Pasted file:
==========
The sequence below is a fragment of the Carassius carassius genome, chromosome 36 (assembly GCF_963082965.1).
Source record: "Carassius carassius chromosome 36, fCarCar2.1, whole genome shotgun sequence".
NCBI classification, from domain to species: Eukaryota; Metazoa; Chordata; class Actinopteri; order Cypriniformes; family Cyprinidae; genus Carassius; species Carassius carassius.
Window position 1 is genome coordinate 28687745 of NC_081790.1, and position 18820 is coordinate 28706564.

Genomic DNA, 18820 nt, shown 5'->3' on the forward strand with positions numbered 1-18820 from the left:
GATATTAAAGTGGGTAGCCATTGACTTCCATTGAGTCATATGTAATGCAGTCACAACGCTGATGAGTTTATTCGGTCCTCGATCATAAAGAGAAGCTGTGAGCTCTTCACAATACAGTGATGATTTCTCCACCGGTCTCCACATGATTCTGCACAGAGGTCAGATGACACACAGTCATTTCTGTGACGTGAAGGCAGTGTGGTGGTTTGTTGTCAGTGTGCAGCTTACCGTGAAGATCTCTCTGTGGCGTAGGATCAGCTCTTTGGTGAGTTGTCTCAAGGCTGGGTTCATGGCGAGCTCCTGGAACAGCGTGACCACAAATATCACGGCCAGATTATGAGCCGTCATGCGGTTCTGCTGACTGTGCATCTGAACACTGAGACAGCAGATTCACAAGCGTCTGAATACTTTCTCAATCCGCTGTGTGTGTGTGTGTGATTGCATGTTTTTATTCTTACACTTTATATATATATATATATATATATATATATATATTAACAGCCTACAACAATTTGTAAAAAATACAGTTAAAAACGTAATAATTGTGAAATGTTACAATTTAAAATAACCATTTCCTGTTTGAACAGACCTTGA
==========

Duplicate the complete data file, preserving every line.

The sequence below is a fragment of the Carassius carassius genome, chromosome 36 (assembly GCF_963082965.1).
Source record: "Carassius carassius chromosome 36, fCarCar2.1, whole genome shotgun sequence".
NCBI classification, from domain to species: Eukaryota; Metazoa; Chordata; class Actinopteri; order Cypriniformes; family Cyprinidae; genus Carassius; species Carassius carassius.
Window position 1 is genome coordinate 28687745 of NC_081790.1, and position 18820 is coordinate 28706564.

Genomic DNA, 18820 nt, shown 5'->3' on the forward strand with positions numbered 1-18820 from the left:
GATATTAAAGTGGGTAGCCATTGACTTCCATTGAGTCATATGTAATGCAGTCACAACGCTGATGAGTTTATTCGGTCCTCGATCATAAAGAGAAGCTGTGAGCTCTTCACAATACAGTGATGATTTCTCCACCGGTCTCCACATGATTCTGCACAGAGGTCAGATGACACACAGTCATTTCTGTGACGTGAAGGCAGTGTGGTGGTTTGTTGTCAGTGTGCAGCTTACCGTGAAGATCTCTCTGTGGCGTAGGATCAGCTCTTTGGTGAGTTGTCTCAAGGCTGGGTTCATGGCGAGCTCCTGGAACAGCGTGACCACAAATATCACGGCCAGATTATGAGCCGTCATGCGGTTCTGCTGACTGTGCATCTGAACACTGAGACAGCAGATTCACAAGCGTCTGAATACTTTCTCAATCCGCTGTGTGTGTGTGTGTGATTGCATGTTTTTATTCTTACACTTTATATATATATATATATATATATATATATATATTAACAGCCTACAACAATTTGTAAAAAATACAGTTAAAAACGTAATAATTGTGAAATGTTACAATTTAAAATAACCATTTCCTGTTTGAACAGACCTTGA